Previous observations of cervical (21) , colorectal (22) , breast (11) , and head and neck (23) tumors have revealed specific patterns of chromosomal gains and losses associated with distinct stages of tumorigenesis. Our model system is significant because we are able to correlate a lesion’s phenotype with its genotype and thereby develop a map of chromosomal and genetic imbalances associated with K14E7 versus K14E6 tumors as they relate to the impairment of either Rb or p53 function, respectively. On the basis of observations in epithelial carcinogenesis, we hypothesize that few random chromosomal aberrations would be present in less severe lesions and that progression toward carcinoma and frank malignancy would correlate with the acquisition of additional specific chromosomal aberrations. Our investigation of genomic stability in this mouse model system also involved an assessment of whether Rb or p53 inactivation could lead to centrosome abnormalities, which still is a matter of controversy (8 , 9 , 13, 14, 15, 16) .
MATERIALS AND METHODS
Generation of K14E6 and K14E7 Mice.
The generation of these transgenic mouse lines has been described previously (24 , 25) . A contiguous region of HPV type 16 genome from nucleotide 79–883 was inserted between the human K14 promoter and human K14 polyadenylation sequences. The line of K14E6 mice used in this study is #5737 (originally named K14E6E7TTL in Ref. 25 ). Approximately 15% of line 5737 K14E6 mice develop tumors spontaneously by 15 months (25) . The line of K14E7 mice used in this study is #2304 (originally named K14E6TTLE7 in Ref. 24 ), of which ∼10% develop spontaneous tumors by age 15 months. Spontaneously arising tumors were excised once they were >0.5 cm but <1 cm in diameter. The age of the mice at the time of tumor excision was 8–12 months.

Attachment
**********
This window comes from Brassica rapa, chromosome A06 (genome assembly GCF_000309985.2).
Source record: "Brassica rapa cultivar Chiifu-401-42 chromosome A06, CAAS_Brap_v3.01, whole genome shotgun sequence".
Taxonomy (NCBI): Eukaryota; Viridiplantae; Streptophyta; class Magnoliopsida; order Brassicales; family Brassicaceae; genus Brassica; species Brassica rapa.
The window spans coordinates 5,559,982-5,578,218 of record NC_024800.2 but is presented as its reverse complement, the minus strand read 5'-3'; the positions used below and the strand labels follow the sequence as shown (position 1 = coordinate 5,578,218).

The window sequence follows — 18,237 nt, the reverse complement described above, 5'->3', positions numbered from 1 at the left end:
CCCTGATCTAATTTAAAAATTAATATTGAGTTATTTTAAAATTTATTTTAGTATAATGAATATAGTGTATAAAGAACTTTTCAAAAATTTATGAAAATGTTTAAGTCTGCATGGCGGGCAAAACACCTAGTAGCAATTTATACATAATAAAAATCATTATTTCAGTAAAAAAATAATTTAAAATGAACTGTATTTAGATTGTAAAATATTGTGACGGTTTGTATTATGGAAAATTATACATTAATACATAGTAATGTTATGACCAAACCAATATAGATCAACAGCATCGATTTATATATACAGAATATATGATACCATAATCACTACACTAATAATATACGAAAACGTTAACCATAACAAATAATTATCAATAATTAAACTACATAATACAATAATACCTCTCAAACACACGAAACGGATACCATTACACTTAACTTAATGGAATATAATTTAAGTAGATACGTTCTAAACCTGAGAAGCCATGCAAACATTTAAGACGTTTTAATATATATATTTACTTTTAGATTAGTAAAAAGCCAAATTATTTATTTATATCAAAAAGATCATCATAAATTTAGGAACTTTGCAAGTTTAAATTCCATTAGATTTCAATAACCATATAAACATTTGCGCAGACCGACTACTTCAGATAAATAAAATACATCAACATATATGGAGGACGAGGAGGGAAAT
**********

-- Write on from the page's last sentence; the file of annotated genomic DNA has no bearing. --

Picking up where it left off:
Skin Tumor Induction with DMBA and TPA.
Eight-week-old mice were treated as described previously (20) . The back was shaved, and the carcinogenic initiator DMBA dissolved in acetone was applied. After 1.5 weeks, 2.5 μg of a carcinogenic promoter TPA dissolved in acetone were applied twice weekly for 20 weeks. Mice were monitored weekly for skin tumors and were killed when the tumors reached 5 mm in diameter or when the tumors became ulcerated. When a mouse was killed, a portion of the tumor was fixed in 10% buffered formalin or frozen at −80°C for histologic analysis. Another portion of the tumor was placed in DMEM medium containing penicillin and streptomycin and was used to generate cell lines. Tumors were excised at age 7–9 months, with time of onset of malignancy first observed 3–6 weeks before tumor excision. For humane reasons, no more than one carcinoma was allowed to develop per animal before killing.
Generation of K14E6 and K14E7 Tumor Cell Lines.